Inside the pack, there's an access pocket to the framesheet. The framesheet has two adjustable aluminum stays. There's also a small clip that is extended from grosgrain ribbon on the top of the framesheet pocket for securing an item such as a key. Overlying the pocket, there's another sleeve pocket that can be used to store a 3 L (100 oz) hydration bag. There are ports on each side of the framesheet pocket that provide exits for hydration hoses if desired. A hydration unit doesn't come with the pack but the set-up is there if desired. 

Overall, I like the looks and design of this pack. There seems to be a lot of neat features for a lightweight pack that reportedly will comfortably carry 45 lb (20 kg). I have numerous multi-day trips planned for the next four months so the pack will see much exposure to many different weight loads. 

  • Earth-friendly color
  • Lightweight
  • ComPACKtor adjustment system
  • Waistbelt bellowed pockets
  • Water resistant fabric and zippers

  • Stretch side pockets could be "taller" to possibly hold taller bottles more securely 

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Field Report:
GoLite Women's Quest Pack
May 19, 2007

Locations and Conditions

During the field test period, I have worn the GoLite Women's Quest Pack during three multi-day backpacking trips. Total days in the field amounted to fourteen. Locations ranged from and included conifer and deciduous forest communities with many rock outcroppings to plains, and swamps. Elevation ranged from 600 ft (183 m) to almost 2000 ft (610 m).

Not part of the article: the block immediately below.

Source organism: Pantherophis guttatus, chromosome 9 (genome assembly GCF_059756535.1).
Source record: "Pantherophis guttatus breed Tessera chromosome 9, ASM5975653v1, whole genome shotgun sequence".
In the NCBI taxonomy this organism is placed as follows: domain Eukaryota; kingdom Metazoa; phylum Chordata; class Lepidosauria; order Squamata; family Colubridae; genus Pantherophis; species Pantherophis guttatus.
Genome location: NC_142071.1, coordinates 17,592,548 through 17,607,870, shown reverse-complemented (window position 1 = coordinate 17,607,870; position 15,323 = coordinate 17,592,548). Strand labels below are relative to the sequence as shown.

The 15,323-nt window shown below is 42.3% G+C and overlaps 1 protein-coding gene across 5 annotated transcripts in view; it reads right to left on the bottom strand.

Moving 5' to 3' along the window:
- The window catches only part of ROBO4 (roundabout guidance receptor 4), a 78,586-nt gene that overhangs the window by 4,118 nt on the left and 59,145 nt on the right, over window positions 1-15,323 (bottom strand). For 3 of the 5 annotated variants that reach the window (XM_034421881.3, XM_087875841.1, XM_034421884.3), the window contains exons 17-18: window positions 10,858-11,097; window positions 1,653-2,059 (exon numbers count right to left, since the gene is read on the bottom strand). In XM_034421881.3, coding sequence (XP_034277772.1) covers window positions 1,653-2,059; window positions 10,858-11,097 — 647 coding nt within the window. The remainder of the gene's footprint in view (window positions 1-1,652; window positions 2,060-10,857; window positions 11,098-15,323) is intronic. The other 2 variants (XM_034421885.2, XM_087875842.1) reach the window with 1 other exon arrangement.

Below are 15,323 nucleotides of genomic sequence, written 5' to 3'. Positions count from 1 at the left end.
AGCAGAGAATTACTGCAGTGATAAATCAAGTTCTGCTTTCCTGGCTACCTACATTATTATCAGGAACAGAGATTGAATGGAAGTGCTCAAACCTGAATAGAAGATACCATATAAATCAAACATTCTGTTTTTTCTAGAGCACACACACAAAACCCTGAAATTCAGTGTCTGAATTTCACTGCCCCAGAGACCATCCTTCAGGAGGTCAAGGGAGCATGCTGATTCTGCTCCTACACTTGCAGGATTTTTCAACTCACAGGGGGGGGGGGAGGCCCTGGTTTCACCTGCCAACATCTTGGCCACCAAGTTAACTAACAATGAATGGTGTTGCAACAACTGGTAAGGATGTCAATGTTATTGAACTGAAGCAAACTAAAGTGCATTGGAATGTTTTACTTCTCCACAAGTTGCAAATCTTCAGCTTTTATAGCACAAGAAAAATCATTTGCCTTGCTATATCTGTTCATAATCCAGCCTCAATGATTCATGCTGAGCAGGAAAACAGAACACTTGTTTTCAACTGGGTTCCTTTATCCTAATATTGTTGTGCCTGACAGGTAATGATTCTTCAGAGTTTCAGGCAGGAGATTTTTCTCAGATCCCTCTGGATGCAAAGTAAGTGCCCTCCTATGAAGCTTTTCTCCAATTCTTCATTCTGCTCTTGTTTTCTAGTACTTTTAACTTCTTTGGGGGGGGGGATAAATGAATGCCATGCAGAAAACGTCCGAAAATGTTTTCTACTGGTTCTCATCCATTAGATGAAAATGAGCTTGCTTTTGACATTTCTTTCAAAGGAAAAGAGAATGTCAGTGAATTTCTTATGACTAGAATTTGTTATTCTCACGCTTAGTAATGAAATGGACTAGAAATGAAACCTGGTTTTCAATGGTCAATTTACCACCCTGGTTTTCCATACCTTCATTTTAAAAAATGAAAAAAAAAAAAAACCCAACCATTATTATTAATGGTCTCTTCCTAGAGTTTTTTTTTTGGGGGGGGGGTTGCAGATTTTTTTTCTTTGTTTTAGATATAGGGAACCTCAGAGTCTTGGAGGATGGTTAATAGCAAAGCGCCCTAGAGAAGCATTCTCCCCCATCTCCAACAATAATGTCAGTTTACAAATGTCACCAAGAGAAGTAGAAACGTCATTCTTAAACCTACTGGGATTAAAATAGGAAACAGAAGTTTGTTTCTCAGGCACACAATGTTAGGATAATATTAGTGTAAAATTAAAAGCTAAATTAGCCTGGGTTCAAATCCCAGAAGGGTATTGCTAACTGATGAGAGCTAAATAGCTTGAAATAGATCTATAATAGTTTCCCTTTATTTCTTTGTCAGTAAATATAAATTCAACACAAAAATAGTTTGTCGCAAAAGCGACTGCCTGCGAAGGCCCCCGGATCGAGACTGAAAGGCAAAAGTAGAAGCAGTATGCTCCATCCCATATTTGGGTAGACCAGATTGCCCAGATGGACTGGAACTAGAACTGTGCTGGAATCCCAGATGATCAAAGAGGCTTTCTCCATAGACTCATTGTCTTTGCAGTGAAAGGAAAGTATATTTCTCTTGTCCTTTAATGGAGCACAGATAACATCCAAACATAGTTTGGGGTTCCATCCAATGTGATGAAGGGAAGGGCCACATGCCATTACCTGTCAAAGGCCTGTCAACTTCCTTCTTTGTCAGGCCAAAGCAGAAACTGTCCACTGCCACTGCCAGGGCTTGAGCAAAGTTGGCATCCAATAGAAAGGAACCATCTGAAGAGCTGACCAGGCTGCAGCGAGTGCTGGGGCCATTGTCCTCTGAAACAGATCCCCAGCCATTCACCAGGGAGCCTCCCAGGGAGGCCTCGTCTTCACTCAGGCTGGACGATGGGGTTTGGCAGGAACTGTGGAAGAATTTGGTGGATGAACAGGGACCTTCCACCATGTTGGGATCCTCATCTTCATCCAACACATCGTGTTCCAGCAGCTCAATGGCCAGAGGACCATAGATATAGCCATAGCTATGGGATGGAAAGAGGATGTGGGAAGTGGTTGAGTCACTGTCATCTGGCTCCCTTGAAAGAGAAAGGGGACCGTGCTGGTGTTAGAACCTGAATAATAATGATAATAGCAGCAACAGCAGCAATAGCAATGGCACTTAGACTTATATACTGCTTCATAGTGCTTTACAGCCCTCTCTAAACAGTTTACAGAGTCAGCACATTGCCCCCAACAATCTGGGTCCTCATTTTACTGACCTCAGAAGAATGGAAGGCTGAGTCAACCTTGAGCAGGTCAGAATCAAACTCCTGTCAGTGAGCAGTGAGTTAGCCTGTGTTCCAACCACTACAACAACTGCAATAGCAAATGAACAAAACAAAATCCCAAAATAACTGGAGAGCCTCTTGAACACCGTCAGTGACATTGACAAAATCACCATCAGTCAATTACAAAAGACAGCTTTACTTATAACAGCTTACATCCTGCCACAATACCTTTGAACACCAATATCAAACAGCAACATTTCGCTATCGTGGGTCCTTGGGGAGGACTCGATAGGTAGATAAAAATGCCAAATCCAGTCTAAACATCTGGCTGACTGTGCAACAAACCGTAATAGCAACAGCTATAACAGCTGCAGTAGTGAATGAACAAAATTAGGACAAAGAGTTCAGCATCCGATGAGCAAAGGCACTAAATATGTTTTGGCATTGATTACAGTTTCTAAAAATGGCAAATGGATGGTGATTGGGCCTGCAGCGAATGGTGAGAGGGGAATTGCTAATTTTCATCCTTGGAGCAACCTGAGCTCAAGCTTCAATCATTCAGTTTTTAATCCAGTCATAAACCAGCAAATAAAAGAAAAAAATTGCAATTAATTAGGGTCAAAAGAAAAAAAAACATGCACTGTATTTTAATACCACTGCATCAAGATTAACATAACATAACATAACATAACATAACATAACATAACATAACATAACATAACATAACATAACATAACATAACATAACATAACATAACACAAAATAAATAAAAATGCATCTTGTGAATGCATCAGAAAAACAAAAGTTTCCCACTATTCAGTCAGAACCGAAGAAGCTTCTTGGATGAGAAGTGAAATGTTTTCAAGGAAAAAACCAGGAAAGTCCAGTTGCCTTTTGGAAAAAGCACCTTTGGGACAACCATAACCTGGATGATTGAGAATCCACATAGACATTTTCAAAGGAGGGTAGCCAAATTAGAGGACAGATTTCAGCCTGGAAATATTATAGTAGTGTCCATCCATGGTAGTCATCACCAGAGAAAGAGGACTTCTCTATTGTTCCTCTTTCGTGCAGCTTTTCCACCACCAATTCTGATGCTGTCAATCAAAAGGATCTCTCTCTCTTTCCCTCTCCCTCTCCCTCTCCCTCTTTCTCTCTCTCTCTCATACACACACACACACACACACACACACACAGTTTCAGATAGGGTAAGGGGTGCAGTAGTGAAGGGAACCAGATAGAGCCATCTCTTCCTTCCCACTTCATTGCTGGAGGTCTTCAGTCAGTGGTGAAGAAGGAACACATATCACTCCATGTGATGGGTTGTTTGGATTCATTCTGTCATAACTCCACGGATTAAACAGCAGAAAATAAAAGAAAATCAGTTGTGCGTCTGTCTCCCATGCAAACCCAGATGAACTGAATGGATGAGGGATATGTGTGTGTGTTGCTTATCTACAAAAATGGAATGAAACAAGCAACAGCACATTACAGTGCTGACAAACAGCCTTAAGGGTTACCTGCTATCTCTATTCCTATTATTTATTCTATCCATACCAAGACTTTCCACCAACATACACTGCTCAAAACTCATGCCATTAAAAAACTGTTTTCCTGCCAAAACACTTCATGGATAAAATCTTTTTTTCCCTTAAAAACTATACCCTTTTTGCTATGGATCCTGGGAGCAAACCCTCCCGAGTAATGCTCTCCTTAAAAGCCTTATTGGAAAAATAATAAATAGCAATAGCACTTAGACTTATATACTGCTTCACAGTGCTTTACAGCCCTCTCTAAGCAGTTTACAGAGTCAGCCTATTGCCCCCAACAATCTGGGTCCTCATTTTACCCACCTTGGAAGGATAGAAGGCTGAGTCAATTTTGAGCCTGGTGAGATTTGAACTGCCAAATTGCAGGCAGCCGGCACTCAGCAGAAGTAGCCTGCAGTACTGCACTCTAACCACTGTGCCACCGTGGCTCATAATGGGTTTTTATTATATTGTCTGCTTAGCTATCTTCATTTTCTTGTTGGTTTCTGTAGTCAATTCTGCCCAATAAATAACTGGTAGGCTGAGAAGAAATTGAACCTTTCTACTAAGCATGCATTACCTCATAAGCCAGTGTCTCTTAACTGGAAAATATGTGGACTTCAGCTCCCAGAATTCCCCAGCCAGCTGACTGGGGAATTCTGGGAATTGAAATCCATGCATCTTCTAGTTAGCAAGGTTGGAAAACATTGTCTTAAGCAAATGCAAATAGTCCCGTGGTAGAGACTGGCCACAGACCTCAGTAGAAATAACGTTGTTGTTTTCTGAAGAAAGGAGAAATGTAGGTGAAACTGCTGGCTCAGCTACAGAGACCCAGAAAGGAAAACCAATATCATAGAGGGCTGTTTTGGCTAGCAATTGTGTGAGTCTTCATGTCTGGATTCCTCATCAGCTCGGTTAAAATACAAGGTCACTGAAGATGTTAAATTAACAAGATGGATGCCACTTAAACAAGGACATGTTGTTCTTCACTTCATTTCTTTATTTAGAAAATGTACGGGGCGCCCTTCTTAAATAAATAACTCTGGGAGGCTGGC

Trip # 1:

Location: Pigeon River State Forest, Lower Peninsula of Michigan
Type of Trip: Bushwhack
Distance: About 21 mi (34 km)
Length of Trip: 4 days
Pack Load: 34 lb (15.5 kg)
Sky and Air conditions: cloudy, damp with humidity of 70-100 percent
Precipitation: Episodes of rain each day and night - 0.50 in (1.3 cm)
Temperature Range: 28 F (-2 C) to 60 F (16 C)

Trip # 2: 

Location: North Country Trail - Lower Peninsula of Michigan
Type of Trip: Trail (maintained)
Distance: 36 mi (58 km)
Length of Trip: 4 days
Pack Load: 25.5 lb (11.5 kg)
Sky and Air conditions: Cloudy, Sunny, Low to Mid range humidity
Precipitation: Trace
Temperature Range: 36 F (2 C) to 66 F (19 C)

Trip # 3: 

Location: North Country Trail - Western Upper Peninsula of Michigan
Type of Trip: Rugged unmaintained trail section (several hundred blowdowns, washed out bridges), wide river crossings, severe terrain
Distance: 54 mi (87 km)
Length of Trip: 6 days
Pack load: 30 lb (13.6 kg) to 40 lb (18 kg) when hauling extra water for dry bivouac sites
Sky and Air conditions: Mostly cloudy, rain and sun, mid-high humidity
Precipitation: 0.69 in (1.75 cm)
Temperature Range: 34 F (1 C) to 86 F (30 C)

Performance in the Field


I have worn the GoLite Woman's Quest Pack during the field test period on three different backpack trips with total mileage being approximately 111 mi (179 km). The 4000 cu in (66 L) pack has been roomy enough to carry all of the gear needed for these cold weather spring trips. On the first trip I packed a synthetic 20 F (-7 C) sleeping bag, two insulated jackets and full-zip insulated pants for warmth, tarp and bivy plus all the other necessities of an early spring trip. I filled the pack right up to the limit of the extended collar. During the second and third backpacking trips I packed a lesser volume 25 F (-4 C) down sleeping bag, the same two insulated jackets and less bulky thin quilted pants for cold nights.

Mat attached to back of pack
I tried to pack the somewhat bulky P.O.E. Hyper High Mtn Mat to line the inside edges of the pack but there wasn't enough room for all of my other gear too. Because the pack has long side compression straps that release and join to the opposite side, I thought they could be used to attach the mat to the back of the pack.